This time of the year is most ideal to visit Bhutan, to experience the variations in climate and weather that this beautiful kingdom offers. The flora and fauna is much to be desired, nature at it’s pure: untouched and whole. Apart from being home to majestic valleys and the most picturesque of mountains, it also has a very interesting cuisine to offer.
The Bhutanese are in love with spice which comes across so boldly in a variety of their dishes. What’s is interesting is that despite having many popular meat-based dishes, a significant number of Bhutanese people are vegetarian.
Traditionally dishes were cooked in earthenware, but with the easy availability of modern goods, pots and pans have largely replaced their use. A typical Bhutanese meal consists of rice, a dish of Ema Datshi, the country’s favourite dish of chili and cheese; certain regions also have certain foods they are known for.
So bearing that mind, I’ve taken the time to pick out some of the delicacies that must be tried by all who visit Bhutan.
‘Datshi’ in the Bhutanese language of Dzongkha means ‘cheese’, which is what they use in a number of dishes, the most popular being Ema Datshi which is like a stew made from chilies and cheese (‘Ema’ means chilies) and might prove to be too spicy for some. Being the national dish of Bhutan, it is unarguably the most popular dish in the country; the Bhutanese have a love affair with chillies and cheese is also a very popular item, which comes through in a variety of dishes, including this one.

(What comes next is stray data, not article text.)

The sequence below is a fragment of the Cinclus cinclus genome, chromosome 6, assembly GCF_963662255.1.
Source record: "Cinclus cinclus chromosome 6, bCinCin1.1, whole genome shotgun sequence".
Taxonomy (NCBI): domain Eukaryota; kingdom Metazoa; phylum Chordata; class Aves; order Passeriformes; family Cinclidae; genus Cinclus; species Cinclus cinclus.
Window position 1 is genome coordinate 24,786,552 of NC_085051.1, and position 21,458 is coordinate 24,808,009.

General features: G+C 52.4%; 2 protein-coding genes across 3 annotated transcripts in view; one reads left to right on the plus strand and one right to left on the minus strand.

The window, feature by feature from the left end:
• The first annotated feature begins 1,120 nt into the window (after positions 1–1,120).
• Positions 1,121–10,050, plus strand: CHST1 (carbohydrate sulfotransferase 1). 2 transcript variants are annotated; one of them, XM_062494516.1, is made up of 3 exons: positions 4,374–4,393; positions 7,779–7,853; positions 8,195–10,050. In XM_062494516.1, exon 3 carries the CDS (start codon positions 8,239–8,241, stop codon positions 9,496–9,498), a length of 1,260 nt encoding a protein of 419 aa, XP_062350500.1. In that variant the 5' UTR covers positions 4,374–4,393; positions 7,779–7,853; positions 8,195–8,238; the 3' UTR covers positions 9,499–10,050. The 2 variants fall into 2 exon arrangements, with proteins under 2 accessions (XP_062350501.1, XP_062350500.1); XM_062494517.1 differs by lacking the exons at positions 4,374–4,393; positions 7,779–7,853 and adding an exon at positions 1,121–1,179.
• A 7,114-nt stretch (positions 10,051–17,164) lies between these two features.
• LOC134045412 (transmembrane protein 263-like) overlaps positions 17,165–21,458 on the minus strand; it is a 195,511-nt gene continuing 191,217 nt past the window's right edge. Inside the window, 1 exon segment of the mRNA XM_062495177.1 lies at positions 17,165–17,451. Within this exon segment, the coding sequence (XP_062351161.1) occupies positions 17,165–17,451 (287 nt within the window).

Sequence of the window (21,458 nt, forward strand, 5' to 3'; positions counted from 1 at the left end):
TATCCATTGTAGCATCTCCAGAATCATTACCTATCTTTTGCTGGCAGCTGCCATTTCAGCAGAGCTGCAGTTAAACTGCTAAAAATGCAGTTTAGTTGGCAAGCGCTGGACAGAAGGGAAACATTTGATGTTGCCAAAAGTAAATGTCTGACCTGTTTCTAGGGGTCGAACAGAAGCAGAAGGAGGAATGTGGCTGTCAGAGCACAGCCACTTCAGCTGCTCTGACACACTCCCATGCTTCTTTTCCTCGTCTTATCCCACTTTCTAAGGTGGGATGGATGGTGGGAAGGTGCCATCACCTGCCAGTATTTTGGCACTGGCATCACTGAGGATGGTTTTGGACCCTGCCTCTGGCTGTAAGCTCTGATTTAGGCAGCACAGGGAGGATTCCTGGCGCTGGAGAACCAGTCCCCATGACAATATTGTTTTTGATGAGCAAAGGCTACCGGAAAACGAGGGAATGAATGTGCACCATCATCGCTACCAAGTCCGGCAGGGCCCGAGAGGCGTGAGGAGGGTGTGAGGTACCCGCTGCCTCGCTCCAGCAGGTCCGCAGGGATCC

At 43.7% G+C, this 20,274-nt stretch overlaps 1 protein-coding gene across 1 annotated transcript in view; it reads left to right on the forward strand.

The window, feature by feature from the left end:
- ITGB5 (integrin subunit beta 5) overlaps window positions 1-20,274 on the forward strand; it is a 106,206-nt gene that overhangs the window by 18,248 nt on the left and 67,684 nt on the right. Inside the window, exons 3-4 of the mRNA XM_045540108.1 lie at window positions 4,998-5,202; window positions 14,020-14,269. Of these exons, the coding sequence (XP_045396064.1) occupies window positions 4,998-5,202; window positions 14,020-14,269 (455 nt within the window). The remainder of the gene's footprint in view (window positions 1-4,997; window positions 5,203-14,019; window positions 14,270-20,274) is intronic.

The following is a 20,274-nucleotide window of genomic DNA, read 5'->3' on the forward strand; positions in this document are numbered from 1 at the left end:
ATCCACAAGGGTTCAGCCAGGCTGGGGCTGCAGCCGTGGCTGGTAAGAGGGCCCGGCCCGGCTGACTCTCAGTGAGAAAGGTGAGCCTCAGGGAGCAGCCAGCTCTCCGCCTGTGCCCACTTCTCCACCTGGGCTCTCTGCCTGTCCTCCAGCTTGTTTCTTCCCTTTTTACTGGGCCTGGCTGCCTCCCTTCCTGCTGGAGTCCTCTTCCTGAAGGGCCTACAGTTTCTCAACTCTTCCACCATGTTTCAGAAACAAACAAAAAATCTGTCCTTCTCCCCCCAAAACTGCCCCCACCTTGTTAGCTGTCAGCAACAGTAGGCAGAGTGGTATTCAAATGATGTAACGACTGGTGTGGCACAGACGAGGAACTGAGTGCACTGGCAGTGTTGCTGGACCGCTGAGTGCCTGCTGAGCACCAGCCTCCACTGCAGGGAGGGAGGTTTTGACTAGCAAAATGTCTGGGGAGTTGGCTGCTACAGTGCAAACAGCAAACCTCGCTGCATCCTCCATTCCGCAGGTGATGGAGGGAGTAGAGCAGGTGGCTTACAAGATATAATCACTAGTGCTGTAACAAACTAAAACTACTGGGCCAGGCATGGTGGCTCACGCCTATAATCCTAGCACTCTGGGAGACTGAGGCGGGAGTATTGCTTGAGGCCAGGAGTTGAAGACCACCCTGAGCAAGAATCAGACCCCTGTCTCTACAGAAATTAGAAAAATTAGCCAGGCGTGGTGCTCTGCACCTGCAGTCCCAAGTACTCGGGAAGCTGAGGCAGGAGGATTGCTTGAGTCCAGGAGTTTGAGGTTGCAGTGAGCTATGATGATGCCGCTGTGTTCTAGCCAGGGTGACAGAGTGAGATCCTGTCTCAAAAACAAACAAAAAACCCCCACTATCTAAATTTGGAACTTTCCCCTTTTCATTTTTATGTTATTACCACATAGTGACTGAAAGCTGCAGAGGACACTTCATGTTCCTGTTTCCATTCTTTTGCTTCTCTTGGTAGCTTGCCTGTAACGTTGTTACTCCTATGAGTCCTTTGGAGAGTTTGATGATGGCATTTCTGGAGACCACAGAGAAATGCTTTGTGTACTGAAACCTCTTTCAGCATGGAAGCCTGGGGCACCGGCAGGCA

With the Bumthang region as an exception, red rice is one of the staple foods of the Bhutanese people. It is a medium-grain variety of rice that is grown in the Kingdom in the Eastern Himalayas. Being gluten and wheat-free and rich in minerals, it is highly nutritious as well. This rice is very earthy and nutty to taste and goes very well with dishes that have a bold flavour. The Bhutanese often accompany this with dishes containing mushrooms and chillies such as Ema Datshi, Shamu Datshi, Khewa Datshi and some other cheese-based and meat-based dishes as well.
Jasha Maroo or Maru
Another dish worth tasting would be the Jasha Maroo which is like a spicy stew or curry which is made with diced chicken, onion, garlic, chillies, tomato, ginger and coriander leaves. It may be served with a generous portion of chicken broth. Beef may also be used in place of chicken. This is usually served with red rice as it is in case of most Bhutanese dishes.
Paa is a curry with gravy or a meaty stew. Phaksha Paa highlights another favourite item of the Bhutanese people – pork. This dish is made of pork slices stir-fried with whole red dry chillies (yet another spicy dish), ginger and Bok Choy. Mountain vegetables such as radishes and spinach may also be added in Phaksha Paa. This is often eaten along with rice and Datshi dishes.
A popular favourite among the Bhutanese cuisine, it is made from leftover vegetables and red rice and can be prepared quickly and easily. It is a healthy option and one which ensures that you do not have to throw away any leftover veggies.